Start by measuring the depth of the counter from the wall up to the edge of the countertop. Make sure that you go beyond the backsplash. Typically, the measurement of your counter will range between 24 to 25 inches, and this will coincide with the size of a standard counter-depth refrigerator box without the doors and handles.
Add about an inch or two of breathing room for your refrigerator to allow proper ventilation for the appliance. Make sure to add this measurement to the back and the sides of your refrigerator.
Most counter-depth refrigerators will measure anywhere from 28 to 31 inches deep with the doors and handles. When measuring the location of your new refrigerator, you should consider an extension of about 1 or 2 inches beyond your countertop edge to allow the doors to open properly.
Here are the depth measurements that you should take when you check out a refrigerator for purchase:
- Depth with the doors
- Depth of basic box (without the door)
- Depth of closed refrigerator doors with and without handles
- Depth of the refrigerator doors opened at 90 degrees
- Depth with the drawers open
3. Measure the Counter Width and Height
Manufacturers of counter-depth refrigerators compensate for the shallow depth by adding width and height. This is the reason why counter-depth refrigerators are wider and taller than your standard refrigerators.
When measuring the width of your cabinet cutout, make sure to take the measurements from the narrowest point (or the inside edges of the cabinet cutout.) Take this measurement and subtract about an inch or two to allow your refrigerator some ventilation space. If your refrigerator will be placed beside a wall, make sure to leave about 4 inches so the doors can open.
Measure the height of your cabinet cutout by starting from the floor all the way to the bottom of the cabinets that will be above your refrigerator. Just like the width, subtract a half-inch to about an inch to account for the ventilation of the appliance.
What Are The Pros and Cons of Counter Depth Refrigerators?
Counter-depth refrigerators are great if you are looking for a built-in look for your kitchen. However, these refrigerators still have some benefits and some disadvantages that you have to consider before purchasing this appliance.
A counter-depth refrigerator will give your kitchen a streamlined look because it will be uniform with your kitchen counters. Since it doesn't protrude from the counter as a standard refrigerator does, your kitchen's layout will look seamless.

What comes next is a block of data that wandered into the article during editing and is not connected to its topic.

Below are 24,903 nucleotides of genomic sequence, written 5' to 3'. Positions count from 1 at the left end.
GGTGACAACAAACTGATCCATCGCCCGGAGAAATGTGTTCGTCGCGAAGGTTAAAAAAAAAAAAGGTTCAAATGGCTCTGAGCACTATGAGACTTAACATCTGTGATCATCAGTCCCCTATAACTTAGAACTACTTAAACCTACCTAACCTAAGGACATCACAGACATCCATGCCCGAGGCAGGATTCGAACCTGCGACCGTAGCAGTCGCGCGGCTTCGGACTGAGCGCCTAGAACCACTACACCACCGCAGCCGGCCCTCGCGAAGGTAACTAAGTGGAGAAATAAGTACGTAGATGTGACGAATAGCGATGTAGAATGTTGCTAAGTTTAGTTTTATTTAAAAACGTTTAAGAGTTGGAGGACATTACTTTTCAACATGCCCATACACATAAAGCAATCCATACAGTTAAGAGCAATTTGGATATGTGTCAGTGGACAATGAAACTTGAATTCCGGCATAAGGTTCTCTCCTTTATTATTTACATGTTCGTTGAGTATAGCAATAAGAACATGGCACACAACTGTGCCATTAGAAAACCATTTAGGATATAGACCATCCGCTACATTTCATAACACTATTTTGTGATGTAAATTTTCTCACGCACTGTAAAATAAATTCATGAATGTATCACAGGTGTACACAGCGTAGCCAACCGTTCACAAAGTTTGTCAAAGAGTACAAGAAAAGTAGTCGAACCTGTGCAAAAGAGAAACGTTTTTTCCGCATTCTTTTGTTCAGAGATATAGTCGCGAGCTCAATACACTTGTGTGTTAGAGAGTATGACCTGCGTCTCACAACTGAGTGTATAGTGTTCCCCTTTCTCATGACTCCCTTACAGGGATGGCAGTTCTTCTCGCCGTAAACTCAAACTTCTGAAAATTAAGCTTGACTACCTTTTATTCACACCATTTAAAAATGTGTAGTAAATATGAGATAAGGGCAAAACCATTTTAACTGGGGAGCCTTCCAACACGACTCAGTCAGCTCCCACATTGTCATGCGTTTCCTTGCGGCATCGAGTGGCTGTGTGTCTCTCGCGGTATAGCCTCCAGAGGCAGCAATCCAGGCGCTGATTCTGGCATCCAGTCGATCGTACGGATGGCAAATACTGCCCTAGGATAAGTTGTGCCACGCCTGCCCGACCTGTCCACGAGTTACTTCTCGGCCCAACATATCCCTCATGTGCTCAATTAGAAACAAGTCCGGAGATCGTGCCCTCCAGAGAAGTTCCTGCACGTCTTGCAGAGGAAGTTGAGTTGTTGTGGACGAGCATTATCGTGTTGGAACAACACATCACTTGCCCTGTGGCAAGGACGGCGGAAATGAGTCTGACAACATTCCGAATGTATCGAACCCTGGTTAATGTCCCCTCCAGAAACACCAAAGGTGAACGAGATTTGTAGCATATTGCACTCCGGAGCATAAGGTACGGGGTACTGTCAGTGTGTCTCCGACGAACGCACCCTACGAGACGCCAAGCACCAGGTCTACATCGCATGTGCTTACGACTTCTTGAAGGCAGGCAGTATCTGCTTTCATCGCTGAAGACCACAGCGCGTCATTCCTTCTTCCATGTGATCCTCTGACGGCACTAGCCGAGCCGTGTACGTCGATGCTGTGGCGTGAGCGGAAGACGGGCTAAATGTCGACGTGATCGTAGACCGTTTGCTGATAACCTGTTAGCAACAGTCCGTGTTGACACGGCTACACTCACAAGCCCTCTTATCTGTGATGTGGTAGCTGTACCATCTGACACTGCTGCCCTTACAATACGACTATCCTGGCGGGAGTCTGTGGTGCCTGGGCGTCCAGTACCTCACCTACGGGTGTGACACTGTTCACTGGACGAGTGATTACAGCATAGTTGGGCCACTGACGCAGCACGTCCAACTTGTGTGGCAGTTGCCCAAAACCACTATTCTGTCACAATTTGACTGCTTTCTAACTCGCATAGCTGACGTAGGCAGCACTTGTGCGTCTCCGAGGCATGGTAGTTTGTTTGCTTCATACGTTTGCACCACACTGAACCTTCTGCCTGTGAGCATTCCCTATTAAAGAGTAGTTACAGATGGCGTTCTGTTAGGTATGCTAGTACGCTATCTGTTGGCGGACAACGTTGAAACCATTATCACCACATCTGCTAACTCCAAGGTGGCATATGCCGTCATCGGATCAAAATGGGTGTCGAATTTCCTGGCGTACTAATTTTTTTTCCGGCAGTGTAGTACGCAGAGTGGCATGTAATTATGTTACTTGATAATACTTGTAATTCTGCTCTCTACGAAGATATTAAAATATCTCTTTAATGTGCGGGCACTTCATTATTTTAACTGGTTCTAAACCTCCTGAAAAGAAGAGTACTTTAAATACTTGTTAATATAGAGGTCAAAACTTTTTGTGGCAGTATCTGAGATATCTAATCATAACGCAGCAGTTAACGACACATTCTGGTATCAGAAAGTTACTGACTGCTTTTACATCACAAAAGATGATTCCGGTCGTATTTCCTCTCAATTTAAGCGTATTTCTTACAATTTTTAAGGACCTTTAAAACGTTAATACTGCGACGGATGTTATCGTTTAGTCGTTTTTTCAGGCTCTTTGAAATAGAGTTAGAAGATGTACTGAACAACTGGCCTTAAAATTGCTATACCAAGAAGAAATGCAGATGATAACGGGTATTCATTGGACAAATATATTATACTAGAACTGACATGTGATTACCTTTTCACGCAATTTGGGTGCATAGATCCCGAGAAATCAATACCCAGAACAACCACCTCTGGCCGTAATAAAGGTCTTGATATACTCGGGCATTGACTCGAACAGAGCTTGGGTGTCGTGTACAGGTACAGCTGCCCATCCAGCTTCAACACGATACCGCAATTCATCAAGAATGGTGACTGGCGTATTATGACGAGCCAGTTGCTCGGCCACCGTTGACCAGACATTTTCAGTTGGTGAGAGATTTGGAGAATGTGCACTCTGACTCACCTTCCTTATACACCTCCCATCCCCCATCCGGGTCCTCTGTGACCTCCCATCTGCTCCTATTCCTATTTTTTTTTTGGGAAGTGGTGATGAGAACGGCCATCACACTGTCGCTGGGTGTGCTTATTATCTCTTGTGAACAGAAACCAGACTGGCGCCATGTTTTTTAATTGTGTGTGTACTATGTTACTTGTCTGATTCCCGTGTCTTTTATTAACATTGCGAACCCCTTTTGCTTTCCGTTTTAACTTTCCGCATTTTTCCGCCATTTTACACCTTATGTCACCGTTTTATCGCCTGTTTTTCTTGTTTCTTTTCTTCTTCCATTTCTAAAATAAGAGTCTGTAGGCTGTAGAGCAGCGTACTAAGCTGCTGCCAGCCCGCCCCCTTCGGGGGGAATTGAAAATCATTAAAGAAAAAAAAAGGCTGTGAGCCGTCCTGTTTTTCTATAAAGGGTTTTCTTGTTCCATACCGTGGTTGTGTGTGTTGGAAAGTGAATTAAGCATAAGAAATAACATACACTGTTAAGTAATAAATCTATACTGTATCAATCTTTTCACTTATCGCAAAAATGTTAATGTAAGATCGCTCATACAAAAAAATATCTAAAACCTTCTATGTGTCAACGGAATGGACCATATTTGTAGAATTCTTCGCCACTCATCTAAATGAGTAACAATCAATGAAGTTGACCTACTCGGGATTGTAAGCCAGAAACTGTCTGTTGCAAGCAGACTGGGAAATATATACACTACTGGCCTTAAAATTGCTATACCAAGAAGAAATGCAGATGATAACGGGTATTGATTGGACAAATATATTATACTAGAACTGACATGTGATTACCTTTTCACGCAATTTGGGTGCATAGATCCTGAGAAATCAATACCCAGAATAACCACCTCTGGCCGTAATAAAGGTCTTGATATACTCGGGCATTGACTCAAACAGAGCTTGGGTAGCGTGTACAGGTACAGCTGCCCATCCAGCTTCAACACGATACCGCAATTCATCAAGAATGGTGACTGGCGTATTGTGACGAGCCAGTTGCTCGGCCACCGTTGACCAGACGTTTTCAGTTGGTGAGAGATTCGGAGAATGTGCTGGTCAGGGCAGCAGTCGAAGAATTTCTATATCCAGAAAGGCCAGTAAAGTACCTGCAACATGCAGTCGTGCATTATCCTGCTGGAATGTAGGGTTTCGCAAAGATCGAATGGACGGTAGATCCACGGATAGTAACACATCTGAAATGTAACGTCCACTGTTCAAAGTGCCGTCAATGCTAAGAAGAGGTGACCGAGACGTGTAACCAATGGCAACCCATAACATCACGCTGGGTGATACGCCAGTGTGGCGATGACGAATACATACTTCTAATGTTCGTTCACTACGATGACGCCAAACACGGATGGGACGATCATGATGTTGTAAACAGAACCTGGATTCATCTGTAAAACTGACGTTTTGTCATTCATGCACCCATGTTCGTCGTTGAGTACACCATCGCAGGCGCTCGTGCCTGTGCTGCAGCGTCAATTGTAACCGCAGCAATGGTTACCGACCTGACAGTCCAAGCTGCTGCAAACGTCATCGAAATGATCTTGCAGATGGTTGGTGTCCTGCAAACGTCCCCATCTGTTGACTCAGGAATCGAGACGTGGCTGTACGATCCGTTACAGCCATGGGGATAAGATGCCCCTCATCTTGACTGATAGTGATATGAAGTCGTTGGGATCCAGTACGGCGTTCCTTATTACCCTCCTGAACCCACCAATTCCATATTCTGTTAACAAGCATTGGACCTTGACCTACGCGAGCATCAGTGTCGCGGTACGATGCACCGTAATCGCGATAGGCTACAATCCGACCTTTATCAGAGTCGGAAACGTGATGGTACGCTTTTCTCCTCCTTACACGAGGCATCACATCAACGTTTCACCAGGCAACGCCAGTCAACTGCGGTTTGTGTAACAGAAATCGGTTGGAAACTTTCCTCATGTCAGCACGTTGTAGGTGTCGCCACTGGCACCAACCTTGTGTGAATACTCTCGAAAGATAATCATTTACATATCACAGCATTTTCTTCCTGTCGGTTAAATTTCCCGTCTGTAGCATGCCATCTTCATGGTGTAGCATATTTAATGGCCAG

Since counter-depth refrigerators are shallower, it provides easier and more convenient access to reach the back of the fridge. It is easier to clean, and it works better for your back because you won't have to bend so much to reach further in.
Easy to Move Around
With the refrigerator placed flush against the counter, it is easier to move about the kitchen without creating a bottleneck in the traffic area of the kitchen. No more problems hitting the doors or handles when you're moving around.
Great Storage Possibilities
With their wider size, counter-depth refrigerators provide better storage possibilities for different items. You will also have more space because of the added length that you will not get from a standard refrigerator.
Wide Profile Height Challenge
With a wider and higher profile, some people might find the counter-depth refrigerator a little bit challenging to work in the kitchen. A wider profile will mean that it will take more cabinet space. On the other hand, a higher profile might mean that a little extra help will be needed if items are on the top shelf for the shorter people.
With a shallow depth, counter-depth refrigerators tend to have shorter crispers, deli compartments, and freezer storage. This might mean that you'll have to be creative when you need to store longer items such as trays or plastic food containers.
Needs More Clearance
If you are getting a single-door counter-depth refrigerator, you will need more clearance to allow the door to swing open properly. Otherwise, you won't be able to open it at a 90-degree angle if the area placement is too narrow.
Redecorating the kitchen to be more aesthetically pleasing can be a little challenging, but fortunately, new appliances have made it a lot easier nowadays. Counter-depth refrigerators are popular for looking seamless in the kitchen, and they look absolutely great with any style.
Are you redecorating and moving your refrigerators around the kitchen? We've got some valuable information that might help you:
Can A Refrigerator Be Next To A Stove Or Oven? [And How Close]
How Long Should Refrigerators Sit After Moving?